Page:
Voice Teacher Colleagues:
It is not our place to diagnose our students.
We are not medical professionals. We may have studied a particular topic, but that does not mean we are qualified to “diagnose” someone.
We are are even less qualified to diagnose someone based off of a social media post. Especially in a non vocal technique situation like a learning disability.
If a client starts to show vocal health issues, we do not have scopes to look and see what is actually happening, so how do we actually know? We can observe and hear symptoms others may not, but it should only be our job to advise on next actions - NOT assign a label of diagnosis.
This is especially true in areas of mental health, autism, cognitive disorders, etc. where we don’t have the training or tools to do so.
We can express concerns in what we see and we can discuss these observations of “symptoms” with our clients and / or their parents, but jumping to a “label” is not our job. Just like freaking out over WebMD, that label is probably not right and may actually do more harm than good.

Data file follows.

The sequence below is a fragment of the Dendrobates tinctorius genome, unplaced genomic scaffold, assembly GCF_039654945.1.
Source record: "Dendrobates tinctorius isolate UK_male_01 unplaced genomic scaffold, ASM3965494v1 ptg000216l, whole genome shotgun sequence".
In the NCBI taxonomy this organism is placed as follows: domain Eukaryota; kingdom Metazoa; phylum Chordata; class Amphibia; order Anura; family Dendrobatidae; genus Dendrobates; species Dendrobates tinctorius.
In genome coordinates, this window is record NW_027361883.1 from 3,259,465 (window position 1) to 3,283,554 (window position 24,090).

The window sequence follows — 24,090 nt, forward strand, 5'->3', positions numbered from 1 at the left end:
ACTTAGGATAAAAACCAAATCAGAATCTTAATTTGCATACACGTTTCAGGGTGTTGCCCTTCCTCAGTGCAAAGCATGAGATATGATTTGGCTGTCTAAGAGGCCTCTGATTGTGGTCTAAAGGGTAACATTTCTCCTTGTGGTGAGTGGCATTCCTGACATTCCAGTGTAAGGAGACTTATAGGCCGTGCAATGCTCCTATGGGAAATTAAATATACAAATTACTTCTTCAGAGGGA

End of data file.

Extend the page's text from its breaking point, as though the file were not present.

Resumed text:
The reason something may not work for a student in our studio may not be their fault or that of some challenge they may have, it may be ours and how we are working with that client. We need to always remember that.
Ask questions about what you’re seeing and discuss the responses you receive. Provide ideas and resources if asked. Our job is to provide information so our clients can choose their own path. It is not our job to determine the path for them no matter how good our intentions.
Your Friendly Neighborhood Actor's Coach (& Voice Teacher)